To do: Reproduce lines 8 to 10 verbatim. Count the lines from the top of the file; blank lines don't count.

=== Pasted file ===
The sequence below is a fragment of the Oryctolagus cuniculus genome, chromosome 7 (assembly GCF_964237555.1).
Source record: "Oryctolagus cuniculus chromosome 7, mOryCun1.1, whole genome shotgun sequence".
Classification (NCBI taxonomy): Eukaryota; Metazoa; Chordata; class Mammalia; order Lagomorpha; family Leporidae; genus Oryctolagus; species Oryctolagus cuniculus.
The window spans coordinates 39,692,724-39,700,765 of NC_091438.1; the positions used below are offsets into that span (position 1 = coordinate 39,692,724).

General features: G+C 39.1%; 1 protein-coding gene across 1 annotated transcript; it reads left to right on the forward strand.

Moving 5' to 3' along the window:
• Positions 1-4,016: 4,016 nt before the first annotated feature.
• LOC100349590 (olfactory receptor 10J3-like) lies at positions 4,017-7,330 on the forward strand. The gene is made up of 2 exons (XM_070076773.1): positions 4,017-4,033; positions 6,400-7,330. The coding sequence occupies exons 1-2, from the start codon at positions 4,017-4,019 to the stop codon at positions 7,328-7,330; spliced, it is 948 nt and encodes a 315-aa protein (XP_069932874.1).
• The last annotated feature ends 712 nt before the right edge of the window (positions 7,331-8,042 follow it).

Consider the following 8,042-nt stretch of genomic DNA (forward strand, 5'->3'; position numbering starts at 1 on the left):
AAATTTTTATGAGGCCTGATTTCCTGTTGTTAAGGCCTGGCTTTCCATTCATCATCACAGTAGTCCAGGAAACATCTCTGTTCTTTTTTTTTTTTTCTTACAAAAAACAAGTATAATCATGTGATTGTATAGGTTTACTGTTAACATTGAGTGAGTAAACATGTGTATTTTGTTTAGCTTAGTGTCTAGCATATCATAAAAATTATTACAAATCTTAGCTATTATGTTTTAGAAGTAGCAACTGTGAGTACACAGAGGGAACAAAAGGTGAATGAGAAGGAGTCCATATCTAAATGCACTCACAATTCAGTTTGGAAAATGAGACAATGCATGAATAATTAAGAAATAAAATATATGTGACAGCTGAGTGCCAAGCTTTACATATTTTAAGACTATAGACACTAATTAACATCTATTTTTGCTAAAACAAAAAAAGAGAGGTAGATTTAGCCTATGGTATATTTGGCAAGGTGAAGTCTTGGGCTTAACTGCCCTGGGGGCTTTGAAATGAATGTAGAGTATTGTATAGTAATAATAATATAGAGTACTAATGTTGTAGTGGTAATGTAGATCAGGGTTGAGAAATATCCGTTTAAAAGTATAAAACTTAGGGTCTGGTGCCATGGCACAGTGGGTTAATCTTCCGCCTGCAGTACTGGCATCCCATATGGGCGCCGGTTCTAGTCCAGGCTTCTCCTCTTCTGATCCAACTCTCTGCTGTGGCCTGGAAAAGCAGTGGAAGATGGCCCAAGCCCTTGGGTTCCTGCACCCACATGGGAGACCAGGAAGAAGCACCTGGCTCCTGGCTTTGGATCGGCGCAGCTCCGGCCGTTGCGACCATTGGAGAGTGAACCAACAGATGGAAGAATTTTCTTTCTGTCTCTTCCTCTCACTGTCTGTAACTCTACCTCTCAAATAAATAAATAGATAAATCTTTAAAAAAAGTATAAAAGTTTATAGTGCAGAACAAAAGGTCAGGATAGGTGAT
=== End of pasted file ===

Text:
• LOC100349590 (olfactory receptor 10J3-like) lies at positions 4,017-7,330 on the forward strand. The gene is made up of 2 exons (XM_070076773.1): positions 4,017-4,033; positions 6,400-7,330. The coding sequence occupies exons 1-2, from the start codon at positions 4,017-4,019 to the stop codon at positions 7,328-7,330; spliced, it is 948 nt and encodes a 315-aa protein (XP_069932874.1).
• The last annotated feature ends 712 nt before the right edge of the window (positions 7,331-8,042 follow it).

Consider the following 8,042-nt stretch of genomic DNA (forward strand, 5'->3'; position numbering starts at 1 on the left):